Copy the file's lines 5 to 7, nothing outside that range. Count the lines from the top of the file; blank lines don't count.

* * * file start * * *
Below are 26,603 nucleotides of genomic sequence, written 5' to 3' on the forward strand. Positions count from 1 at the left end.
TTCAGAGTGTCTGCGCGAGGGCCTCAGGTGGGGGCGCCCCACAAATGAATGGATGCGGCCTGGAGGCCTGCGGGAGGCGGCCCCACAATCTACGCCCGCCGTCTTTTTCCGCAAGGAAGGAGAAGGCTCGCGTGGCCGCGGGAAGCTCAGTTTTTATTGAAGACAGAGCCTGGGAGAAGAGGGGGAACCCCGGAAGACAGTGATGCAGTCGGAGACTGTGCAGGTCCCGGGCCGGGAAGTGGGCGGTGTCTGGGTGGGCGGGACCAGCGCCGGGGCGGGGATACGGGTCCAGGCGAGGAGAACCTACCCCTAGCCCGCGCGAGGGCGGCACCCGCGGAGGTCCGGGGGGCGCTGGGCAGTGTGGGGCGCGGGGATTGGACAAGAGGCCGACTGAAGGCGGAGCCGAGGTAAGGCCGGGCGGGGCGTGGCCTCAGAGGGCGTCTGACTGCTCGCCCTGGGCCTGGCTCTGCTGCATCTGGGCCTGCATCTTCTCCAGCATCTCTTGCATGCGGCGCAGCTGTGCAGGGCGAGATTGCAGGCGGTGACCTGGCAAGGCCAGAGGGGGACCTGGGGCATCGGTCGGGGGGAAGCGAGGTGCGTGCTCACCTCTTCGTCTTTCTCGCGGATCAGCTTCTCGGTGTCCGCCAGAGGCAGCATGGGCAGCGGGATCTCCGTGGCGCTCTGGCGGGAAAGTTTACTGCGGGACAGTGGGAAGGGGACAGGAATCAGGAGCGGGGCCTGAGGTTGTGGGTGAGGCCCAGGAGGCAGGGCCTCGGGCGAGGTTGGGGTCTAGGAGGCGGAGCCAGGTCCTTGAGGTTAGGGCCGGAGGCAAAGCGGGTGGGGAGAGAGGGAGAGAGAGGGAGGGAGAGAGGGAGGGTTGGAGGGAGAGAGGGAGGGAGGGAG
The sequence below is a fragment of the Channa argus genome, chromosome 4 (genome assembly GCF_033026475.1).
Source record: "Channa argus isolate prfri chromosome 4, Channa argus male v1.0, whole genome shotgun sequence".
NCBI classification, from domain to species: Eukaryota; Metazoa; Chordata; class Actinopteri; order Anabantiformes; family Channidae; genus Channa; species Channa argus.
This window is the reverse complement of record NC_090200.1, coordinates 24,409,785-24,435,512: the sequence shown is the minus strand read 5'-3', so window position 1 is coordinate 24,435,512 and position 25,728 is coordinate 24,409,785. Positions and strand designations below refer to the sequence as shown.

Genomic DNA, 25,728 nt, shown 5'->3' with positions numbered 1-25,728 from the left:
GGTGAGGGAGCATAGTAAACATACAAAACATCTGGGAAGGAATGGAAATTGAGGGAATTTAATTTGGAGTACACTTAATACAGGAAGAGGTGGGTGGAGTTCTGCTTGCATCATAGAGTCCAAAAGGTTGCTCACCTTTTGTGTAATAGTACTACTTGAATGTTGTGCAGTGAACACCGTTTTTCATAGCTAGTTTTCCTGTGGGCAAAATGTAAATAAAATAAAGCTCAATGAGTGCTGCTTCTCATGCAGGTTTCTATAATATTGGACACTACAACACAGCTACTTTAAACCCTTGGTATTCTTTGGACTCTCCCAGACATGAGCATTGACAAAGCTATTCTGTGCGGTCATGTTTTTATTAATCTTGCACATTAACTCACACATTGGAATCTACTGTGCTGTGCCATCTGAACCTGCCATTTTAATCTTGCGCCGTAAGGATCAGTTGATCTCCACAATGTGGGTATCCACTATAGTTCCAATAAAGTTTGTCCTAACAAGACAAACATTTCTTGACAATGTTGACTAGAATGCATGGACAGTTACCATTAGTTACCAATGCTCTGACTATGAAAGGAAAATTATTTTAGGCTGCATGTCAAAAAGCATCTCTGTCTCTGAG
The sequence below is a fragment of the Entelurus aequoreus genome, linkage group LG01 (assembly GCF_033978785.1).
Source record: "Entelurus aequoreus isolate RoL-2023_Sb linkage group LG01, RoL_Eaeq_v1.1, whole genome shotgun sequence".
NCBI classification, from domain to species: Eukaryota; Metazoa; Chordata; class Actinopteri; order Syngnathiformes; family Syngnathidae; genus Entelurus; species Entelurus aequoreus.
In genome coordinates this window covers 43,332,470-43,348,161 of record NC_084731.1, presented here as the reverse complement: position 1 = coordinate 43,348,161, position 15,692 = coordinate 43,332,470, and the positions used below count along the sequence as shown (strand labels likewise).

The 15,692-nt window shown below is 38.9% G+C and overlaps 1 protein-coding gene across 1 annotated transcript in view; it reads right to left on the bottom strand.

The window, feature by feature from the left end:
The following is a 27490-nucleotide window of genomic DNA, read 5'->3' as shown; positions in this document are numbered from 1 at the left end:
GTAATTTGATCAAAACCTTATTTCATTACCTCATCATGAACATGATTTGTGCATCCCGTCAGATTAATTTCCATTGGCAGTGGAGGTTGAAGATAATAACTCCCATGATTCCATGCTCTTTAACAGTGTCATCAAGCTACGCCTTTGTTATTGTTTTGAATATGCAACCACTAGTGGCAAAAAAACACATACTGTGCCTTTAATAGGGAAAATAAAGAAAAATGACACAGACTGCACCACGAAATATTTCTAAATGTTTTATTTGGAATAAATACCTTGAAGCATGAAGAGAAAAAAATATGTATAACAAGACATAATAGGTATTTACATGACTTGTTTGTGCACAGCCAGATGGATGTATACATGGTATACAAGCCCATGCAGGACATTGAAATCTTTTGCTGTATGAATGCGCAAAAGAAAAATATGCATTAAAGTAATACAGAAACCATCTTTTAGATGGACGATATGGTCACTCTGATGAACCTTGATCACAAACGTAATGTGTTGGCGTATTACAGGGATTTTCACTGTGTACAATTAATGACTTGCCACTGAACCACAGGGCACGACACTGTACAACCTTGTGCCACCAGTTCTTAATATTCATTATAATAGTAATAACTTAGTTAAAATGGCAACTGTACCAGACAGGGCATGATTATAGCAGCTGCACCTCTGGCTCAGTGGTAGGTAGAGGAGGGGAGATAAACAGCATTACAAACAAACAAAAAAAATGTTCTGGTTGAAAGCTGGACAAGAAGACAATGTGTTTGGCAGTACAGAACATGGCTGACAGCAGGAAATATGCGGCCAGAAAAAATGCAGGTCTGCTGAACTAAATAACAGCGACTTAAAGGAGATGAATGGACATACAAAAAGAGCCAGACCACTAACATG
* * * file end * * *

NCBI classification, from domain to species: Eukaryota; Metazoa; Chordata; class Actinopteri; order Anabantiformes; family Channidae; genus Channa; species Channa argus.
This window is the reverse complement of record NC_090200.1, coordinates 24,409,785-24,435,512: the sequence shown is the minus strand read 5'-3', so window position 1 is coordinate 24,435,512 and position 25,728 is coordinate 24,409,785. Positions and strand designations below refer to the sequence as shown.

Genomic DNA, 25,728 nt, shown 5'->3' with positions numbered 1-25,728 from the left: